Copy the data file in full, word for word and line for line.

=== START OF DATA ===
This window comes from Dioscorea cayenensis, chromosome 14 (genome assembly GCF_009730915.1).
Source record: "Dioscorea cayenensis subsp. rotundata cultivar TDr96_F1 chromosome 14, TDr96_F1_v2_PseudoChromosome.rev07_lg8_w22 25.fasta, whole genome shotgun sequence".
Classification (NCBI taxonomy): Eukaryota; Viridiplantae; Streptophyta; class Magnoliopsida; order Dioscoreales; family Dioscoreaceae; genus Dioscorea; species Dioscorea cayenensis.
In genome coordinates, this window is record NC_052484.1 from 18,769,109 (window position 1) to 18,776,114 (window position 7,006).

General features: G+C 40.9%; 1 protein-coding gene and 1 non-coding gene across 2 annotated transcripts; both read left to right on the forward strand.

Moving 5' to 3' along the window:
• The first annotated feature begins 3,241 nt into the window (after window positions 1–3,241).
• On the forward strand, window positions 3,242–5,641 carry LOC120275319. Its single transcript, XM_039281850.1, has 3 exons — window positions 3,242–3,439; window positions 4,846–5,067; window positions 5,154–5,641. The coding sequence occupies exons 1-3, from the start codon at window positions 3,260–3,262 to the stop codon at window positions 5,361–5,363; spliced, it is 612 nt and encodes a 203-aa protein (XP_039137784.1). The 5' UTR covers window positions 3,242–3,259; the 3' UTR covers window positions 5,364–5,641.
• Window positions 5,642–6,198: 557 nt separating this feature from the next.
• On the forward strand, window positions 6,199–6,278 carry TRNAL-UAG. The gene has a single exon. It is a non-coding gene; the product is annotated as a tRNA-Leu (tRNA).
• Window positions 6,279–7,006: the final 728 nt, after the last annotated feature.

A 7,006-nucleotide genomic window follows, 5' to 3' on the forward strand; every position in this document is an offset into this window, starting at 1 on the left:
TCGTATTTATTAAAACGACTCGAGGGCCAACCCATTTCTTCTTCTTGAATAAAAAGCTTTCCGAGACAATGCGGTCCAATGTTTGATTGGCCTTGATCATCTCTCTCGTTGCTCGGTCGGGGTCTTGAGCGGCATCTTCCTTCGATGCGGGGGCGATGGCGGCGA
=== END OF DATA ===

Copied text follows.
This window comes from Dioscorea cayenensis, chromosome 14 (genome assembly GCF_009730915.1).
Source record: "Dioscorea cayenensis subsp. rotundata cultivar TDr96_F1 chromosome 14, TDr96_F1_v2_PseudoChromosome.rev07_lg8_w22 25.fasta, whole genome shotgun sequence".
Classification (NCBI taxonomy): Eukaryota; Viridiplantae; Streptophyta; class Magnoliopsida; order Dioscoreales; family Dioscoreaceae; genus Dioscorea; species Dioscorea cayenensis.
In genome coordinates, this window is record NC_052484.1 from 18,769,109 (window position 1) to 18,776,114 (window position 7,006).

General features: G+C 40.9%; 1 protein-coding gene and 1 non-coding gene across 2 annotated transcripts; both read left to right on the forward strand.

Moving 5' to 3' along the window:
• The first annotated feature begins 3,241 nt into the window (after window positions 1–3,241).
• On the forward strand, window positions 3,242–5,641 carry LOC120275319. Its single transcript, XM_039281850.1, has 3 exons — window positions 3,242–3,439; window positions 4,846–5,067; window positions 5,154–5,641. The coding sequence occupies exons 1-3, from the start codon at window positions 3,260–3,262 to the stop codon at window positions 5,361–5,363; spliced, it is 612 nt and encodes a 203-aa protein (XP_039137784.1). The 5' UTR covers window positions 3,242–3,259; the 3' UTR covers window positions 5,364–5,641.
• Window positions 5,642–6,198: 557 nt separating this feature from the next.
• On the forward strand, window positions 6,199–6,278 carry TRNAL-UAG. The gene has a single exon. It is a non-coding gene; the product is annotated as a tRNA-Leu (tRNA).
• Window positions 6,279–7,006: the final 728 nt, after the last annotated feature.

A 7,006-nucleotide genomic window follows, 5' to 3' on the forward strand; every position in this document is an offset into this window, starting at 1 on the left:
TCGTATTTATTAAAACGACTCGAGGGCCAACCCATTTCTTCTTCTTGAATAAAAAGCTTTCCGAGACAATGCGGTCCAATGTTTGATTGGCCTTGATCATCTCTCTCGTTGCTCGGTCGGGGTCTTGAGCGGCATCTTCCTTCGATGCGGGGGCGATGGCGGCGA